Our homes have been battle-grounds many an evening.  In the morning we have kissed and made up.  Our friends have counseled chucking the men and we have done so with finality, only to be back in a little while hoping, always hoping.  Our men have sworn great solemn oaths that they were through [acting out] forever. We have believed them when no else could or would.  Then, in days, weeks or months, a fresh outburst.

We came to live almost alone.

There was never financial security. Positions were always in jeopardy or gone. An armored car could not have brought the pay envelopes home. The checking account melted like snow.

Perhaps at this point we got a divorce and took the children home to father and mother. Then we were severely criticized by our husband’s parents for desertion. Usually we did not leave. We stayed on and on.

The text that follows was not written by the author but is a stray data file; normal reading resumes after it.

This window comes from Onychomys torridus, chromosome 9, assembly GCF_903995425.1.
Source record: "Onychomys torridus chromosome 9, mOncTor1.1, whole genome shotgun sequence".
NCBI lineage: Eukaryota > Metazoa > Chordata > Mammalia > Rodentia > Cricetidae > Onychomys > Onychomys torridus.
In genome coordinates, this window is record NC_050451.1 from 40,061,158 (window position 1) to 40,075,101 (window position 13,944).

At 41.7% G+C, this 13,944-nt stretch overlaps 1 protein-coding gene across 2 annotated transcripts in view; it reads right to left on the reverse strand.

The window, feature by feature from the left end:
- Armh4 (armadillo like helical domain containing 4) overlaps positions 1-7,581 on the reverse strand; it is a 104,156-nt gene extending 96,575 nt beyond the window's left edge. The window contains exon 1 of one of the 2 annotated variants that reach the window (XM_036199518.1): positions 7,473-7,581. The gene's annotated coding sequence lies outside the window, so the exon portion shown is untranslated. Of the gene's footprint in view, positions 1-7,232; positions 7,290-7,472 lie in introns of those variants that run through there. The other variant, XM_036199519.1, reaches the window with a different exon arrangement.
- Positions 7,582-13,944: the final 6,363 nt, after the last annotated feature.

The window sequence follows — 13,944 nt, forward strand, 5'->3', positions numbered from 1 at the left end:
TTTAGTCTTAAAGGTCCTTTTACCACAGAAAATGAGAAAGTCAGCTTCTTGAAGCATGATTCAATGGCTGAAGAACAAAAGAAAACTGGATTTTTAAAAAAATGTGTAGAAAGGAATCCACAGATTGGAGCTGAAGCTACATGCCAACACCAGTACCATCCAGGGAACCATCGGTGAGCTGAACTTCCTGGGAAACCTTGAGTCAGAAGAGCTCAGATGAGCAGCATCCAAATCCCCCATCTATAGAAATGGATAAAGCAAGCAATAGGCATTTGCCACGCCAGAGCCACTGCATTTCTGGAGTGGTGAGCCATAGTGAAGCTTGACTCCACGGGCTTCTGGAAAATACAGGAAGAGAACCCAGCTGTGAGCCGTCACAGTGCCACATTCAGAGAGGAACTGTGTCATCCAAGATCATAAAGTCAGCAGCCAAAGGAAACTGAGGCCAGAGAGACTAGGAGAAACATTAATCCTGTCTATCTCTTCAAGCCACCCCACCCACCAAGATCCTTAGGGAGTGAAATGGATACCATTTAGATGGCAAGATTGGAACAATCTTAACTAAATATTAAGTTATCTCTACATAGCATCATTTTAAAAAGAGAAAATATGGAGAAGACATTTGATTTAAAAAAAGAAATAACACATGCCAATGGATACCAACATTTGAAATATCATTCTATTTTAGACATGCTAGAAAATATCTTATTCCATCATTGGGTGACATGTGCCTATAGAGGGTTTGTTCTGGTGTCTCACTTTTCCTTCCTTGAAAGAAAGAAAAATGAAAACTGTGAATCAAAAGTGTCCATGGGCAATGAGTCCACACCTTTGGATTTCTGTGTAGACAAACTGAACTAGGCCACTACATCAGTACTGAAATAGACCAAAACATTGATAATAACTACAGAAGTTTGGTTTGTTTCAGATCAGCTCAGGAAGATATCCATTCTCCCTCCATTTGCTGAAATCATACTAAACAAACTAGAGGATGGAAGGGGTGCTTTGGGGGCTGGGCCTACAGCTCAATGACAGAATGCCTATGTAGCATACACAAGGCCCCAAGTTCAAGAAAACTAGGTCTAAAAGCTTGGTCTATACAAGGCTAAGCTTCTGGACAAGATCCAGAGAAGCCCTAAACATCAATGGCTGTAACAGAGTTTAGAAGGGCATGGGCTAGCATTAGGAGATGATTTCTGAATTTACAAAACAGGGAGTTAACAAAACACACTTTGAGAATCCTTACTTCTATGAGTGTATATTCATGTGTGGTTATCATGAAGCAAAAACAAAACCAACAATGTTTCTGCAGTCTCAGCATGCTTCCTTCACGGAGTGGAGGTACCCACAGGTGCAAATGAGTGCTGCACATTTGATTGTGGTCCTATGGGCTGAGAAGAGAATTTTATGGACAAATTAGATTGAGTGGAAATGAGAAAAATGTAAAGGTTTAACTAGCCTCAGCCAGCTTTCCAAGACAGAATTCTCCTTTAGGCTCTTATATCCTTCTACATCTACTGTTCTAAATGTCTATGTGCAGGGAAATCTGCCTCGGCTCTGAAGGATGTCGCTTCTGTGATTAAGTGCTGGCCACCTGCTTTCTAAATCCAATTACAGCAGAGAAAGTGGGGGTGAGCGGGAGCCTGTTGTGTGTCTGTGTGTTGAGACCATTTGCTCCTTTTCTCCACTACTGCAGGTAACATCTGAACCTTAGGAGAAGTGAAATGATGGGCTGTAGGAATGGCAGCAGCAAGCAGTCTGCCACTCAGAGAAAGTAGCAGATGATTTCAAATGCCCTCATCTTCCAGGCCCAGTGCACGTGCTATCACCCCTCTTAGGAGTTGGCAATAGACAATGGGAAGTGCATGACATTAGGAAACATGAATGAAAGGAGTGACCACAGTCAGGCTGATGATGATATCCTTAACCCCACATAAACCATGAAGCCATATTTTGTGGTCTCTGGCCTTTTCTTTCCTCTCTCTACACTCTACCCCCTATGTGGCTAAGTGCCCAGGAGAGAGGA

As animals on a treadmill, we have patiently and wearily climbed, falling back in exhaustion after each futile effort to reach solid ground.

Under these conditions we naturally made mistakes. Some of them rose out of ignorance of [addiction]. Sometimes we sensed dimly that we were dealing with sick men.

How could men who loved their wives and children be so unthinking, so callous, so cruel? There could be no love in such persons, we thought.  And just as we were being convinced of their heartlessness, they would surprise us with fresh resolves and new attentions. For awhile they would be their old sweet selves, only to dash the new structure of affection to pieces once more.  It was so baffling, so heartbreaking. Could we have been so mistaken in the men we married? Sometimes they were so inaccessible that it seemed as though  great all had been built around them.